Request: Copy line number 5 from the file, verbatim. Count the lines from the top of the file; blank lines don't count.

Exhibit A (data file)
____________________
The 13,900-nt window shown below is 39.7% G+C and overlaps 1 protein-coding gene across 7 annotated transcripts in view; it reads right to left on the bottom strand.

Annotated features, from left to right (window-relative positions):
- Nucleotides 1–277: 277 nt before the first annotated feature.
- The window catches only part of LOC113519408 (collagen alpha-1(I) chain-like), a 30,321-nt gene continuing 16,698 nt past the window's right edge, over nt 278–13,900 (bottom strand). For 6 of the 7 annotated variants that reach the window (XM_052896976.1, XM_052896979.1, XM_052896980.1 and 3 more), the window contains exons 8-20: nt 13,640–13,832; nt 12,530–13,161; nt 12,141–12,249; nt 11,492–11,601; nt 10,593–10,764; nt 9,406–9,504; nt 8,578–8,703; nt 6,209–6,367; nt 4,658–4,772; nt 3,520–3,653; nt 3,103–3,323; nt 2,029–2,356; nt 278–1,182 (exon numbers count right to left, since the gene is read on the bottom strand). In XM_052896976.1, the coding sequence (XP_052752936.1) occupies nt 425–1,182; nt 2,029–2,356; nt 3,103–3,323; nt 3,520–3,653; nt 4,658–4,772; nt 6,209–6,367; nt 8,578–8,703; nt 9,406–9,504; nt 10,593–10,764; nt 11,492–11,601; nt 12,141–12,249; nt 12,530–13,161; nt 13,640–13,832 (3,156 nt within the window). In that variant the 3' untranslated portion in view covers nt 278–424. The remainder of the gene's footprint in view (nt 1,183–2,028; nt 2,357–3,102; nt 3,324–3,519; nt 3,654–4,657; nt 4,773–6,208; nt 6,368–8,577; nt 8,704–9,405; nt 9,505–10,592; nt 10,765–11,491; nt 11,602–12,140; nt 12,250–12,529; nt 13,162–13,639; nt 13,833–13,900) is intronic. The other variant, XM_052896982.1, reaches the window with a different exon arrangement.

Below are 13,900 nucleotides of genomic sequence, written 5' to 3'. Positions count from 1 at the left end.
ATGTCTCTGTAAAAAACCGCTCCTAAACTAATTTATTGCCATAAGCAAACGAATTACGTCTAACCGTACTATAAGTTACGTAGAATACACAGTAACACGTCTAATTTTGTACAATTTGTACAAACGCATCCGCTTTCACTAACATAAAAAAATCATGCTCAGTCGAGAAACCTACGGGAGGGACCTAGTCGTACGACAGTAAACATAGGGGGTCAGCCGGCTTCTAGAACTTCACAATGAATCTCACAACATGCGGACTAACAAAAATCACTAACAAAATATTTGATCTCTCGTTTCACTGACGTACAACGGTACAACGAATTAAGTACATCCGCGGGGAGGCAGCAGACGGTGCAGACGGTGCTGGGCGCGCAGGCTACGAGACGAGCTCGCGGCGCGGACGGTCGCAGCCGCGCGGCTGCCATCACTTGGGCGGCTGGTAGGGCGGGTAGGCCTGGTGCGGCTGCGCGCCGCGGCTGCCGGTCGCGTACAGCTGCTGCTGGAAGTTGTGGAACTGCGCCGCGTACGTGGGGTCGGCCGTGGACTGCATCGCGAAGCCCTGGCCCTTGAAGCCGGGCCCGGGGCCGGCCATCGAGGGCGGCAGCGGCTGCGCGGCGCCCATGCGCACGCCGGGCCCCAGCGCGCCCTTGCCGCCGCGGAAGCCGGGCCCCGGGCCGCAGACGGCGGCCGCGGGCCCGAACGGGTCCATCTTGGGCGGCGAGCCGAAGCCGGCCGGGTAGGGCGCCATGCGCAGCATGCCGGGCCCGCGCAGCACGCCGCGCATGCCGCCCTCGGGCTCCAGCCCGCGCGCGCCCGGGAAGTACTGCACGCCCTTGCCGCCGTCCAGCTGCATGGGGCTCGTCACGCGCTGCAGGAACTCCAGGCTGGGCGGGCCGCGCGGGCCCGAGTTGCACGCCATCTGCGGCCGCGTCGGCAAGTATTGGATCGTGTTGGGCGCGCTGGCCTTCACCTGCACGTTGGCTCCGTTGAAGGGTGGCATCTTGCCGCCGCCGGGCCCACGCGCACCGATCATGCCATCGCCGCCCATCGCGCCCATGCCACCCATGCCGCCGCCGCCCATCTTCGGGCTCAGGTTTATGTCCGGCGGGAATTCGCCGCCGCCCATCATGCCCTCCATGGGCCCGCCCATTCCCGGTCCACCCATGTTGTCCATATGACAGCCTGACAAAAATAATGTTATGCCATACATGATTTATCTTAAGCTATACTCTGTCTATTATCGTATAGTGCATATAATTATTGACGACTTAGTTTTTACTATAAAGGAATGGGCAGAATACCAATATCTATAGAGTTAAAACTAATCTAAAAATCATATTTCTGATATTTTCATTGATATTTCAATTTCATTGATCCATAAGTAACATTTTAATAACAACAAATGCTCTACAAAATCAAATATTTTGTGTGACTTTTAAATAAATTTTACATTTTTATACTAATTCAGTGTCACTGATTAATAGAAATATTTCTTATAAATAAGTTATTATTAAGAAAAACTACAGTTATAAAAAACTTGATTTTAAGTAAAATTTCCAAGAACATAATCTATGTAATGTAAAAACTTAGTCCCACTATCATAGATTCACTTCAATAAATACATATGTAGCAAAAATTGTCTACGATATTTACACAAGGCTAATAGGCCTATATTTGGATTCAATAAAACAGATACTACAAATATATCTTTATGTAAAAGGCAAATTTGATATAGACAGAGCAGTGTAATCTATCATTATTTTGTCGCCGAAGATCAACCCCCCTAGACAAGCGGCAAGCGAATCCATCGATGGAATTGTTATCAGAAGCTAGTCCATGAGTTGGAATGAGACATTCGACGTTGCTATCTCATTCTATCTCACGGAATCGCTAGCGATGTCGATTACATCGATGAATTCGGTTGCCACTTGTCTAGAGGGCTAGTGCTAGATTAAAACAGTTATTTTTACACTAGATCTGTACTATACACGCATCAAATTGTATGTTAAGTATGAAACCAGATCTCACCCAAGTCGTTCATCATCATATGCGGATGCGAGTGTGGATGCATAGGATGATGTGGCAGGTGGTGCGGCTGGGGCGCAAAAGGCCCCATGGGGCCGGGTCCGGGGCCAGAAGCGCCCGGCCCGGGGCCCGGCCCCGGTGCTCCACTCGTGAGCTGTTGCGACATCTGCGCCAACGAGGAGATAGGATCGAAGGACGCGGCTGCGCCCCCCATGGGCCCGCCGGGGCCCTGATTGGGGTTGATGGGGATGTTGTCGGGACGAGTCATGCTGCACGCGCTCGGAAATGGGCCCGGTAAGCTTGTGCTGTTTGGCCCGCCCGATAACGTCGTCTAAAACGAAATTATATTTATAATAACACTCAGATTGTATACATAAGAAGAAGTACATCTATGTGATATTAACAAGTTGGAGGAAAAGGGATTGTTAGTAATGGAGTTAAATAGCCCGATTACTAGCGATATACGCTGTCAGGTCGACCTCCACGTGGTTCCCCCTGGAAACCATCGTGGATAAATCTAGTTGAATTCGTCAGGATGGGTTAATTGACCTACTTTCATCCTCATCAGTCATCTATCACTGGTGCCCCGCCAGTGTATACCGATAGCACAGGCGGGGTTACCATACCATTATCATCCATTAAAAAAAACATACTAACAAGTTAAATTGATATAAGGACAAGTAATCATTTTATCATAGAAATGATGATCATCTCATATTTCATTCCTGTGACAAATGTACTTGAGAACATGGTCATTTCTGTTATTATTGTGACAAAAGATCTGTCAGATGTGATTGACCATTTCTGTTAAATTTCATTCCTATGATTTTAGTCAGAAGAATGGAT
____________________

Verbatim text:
Below are 13,900 nucleotides of genomic sequence, written 5' to 3'. Positions count from 1 at the left end.